The mind-body problem is the problem of explaining how our mental states, events and processes—like beliefs, actions and thinking—are related to the physical states, events and processes in our bodies. A question of the form, ‘how is A related to B?’ does not by itself pose a philosophical problem. To pose such a problem, there has to be something about A and B which makes the relation between them seem problematic. Many features of mind and body (...) have been cited as responsible for our sense of the problem. Here I will concentrate on two: the fact that mind and body seem to interact causally, and the distinctive features of consciousness. A long tradition in philosophy has held, with René Descartes, that the mind must be a non-bodily entity: a soul or mental substance. This thesis is called ‘substance dualism’ (or ‘Cartesian dualism’) because it says that there are two kinds of substance in the world, mental and physical or material. One reason for believing this is the belief that the soul, unlike the body, is immortal. Another reason for believing it is that we have free will, and this seems to require that the mind is a non-physical thing, since all physical things are subject to the laws of nature. (shrink)
We present the first large-scale, quantitative examination of mind and body concepts in a set of historical sources by measuring the predictions of folk mind–body dualism against the surviving textual corpus of pre-Qin (pre-221 BCE) China. Our textual analysis found clear patterns in the historically evolving reference of the word xin (heart/heart–mind): It alone of the organs was regularly contrasted with the physical body, and during the Warring States period it became less associated with (...) emotions and increasingly portrayed as the unique locus of “higher” cognitive abilities. We interpret this as a semantic shift toward a shared cognitive bias in response to a vast and rapid expansion of literacy. Our study helps test the proposed universality of folk dualism, adds a new quantitative approach to the methods used in the humanities, and opens up a new and valuable data source for cognitive scientists: the record of dead minds. (shrink)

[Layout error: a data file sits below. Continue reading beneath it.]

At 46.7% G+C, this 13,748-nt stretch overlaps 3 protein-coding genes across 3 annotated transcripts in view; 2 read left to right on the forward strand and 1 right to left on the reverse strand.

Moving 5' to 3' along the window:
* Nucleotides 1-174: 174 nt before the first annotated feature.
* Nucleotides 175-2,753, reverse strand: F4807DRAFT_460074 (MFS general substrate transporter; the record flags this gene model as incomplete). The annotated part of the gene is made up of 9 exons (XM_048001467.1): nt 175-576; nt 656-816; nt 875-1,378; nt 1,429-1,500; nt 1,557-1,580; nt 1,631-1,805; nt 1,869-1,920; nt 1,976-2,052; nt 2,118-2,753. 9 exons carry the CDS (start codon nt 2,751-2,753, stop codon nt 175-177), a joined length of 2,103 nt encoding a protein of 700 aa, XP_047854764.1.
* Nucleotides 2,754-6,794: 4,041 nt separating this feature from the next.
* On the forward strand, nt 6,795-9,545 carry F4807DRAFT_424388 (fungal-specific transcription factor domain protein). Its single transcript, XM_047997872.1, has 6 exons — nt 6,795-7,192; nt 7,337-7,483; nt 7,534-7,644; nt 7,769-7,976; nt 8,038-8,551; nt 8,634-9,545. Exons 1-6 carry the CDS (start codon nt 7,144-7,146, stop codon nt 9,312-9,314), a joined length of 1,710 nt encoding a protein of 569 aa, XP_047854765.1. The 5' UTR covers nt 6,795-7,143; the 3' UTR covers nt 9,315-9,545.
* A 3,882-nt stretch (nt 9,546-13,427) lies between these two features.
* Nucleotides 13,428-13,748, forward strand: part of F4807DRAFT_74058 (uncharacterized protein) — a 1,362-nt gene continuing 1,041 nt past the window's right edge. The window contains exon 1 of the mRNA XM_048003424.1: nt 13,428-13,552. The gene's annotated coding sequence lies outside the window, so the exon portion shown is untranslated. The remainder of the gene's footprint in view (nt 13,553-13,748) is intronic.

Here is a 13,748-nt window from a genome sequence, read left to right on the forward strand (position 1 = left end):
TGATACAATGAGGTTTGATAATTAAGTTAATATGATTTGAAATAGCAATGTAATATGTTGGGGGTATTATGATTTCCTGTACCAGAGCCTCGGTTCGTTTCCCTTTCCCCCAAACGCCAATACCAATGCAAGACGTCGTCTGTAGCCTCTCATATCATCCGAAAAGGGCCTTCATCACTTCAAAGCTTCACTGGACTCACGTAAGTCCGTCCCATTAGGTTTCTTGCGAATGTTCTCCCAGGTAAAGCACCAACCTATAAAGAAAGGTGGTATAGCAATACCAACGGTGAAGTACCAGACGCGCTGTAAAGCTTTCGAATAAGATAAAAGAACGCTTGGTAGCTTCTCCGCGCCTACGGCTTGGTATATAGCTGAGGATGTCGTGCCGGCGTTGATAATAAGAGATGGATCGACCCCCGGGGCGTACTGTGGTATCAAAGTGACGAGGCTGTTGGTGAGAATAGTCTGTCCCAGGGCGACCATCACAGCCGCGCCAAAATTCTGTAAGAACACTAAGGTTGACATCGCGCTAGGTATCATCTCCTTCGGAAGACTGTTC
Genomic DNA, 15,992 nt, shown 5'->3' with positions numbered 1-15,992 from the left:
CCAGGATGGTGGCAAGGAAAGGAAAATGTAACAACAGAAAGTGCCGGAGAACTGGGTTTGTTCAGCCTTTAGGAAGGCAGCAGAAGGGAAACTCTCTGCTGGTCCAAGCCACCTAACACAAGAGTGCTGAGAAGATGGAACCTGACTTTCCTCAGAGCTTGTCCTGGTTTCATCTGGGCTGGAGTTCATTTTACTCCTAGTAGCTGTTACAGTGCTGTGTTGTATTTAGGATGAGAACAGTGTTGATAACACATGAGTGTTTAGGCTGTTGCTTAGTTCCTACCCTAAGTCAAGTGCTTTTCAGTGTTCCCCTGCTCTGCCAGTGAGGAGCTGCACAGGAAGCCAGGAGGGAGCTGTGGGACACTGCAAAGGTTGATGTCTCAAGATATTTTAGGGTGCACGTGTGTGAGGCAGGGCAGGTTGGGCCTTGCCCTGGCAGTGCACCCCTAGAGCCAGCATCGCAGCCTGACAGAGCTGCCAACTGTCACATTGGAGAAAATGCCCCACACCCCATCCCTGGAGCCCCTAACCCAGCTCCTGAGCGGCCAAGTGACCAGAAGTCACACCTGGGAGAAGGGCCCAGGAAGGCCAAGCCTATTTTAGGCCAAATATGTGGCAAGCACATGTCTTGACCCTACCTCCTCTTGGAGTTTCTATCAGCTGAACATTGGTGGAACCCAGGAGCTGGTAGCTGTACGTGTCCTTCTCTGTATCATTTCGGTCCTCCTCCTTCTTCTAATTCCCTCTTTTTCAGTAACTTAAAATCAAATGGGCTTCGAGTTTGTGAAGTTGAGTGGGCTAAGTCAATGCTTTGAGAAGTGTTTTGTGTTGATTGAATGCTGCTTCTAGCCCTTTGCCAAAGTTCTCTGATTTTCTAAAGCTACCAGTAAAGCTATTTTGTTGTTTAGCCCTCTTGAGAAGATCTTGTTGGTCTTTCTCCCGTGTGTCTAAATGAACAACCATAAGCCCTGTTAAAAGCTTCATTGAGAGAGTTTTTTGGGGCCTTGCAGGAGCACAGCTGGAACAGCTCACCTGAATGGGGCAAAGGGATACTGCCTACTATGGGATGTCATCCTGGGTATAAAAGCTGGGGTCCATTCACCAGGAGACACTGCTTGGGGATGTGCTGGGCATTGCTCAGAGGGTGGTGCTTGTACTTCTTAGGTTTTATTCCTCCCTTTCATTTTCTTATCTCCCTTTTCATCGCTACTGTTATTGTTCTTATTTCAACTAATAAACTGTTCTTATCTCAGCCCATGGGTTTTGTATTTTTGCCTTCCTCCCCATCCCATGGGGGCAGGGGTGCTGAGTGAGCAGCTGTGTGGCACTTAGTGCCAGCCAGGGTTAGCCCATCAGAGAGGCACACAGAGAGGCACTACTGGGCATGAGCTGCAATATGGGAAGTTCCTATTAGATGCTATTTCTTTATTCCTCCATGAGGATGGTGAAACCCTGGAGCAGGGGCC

Most scholars who presently deal with the Mind-Body problem consider themselves monist materialists. Nevertheless, many of them also assume that there exist (in some sense of existence) mental entities. But since these two positions do not harmonize quite well, the literature is full of discussions about how to reconcile the positions. In this paper, I will defend a materialist theory that avoids all these problems by completely rejecting the existence of mental entities. This is Quine's repudiation theory. According (...) to the theory, there are no mental entities, and the behavioral or physiological phenomena that have been attributed to mental entities, or that point to the existence of these entities, are exclusively caused by physiological factors. To be sure, several objections have been raised to materialist theories that do not assign some role to mental entities. But we will see that Quine is able to give convincing replies to these objections. (shrink)
Isaac Newton’s views on the mind–body relation are of interest not only because of their somewhat unique departure from popular early modern conceptions of mind and its relation to body, but also because of their connections with other aspects of Newton’s thought. In this paper I argue that (1) Newton accepted an interesting sort of mind–body monism, one which defies neat categorization, but which clearly departs from Cartesian substance dualism, and (2) Newton took the (...) power by which we move our bodies by thought alone to be a member of the family of forces that includes gravity and electricity. Time and again, Newton draws an analogy between the ultimate cause and nature of the volitional powers of mind and the ultimate cause and nature of these other forces. (shrink)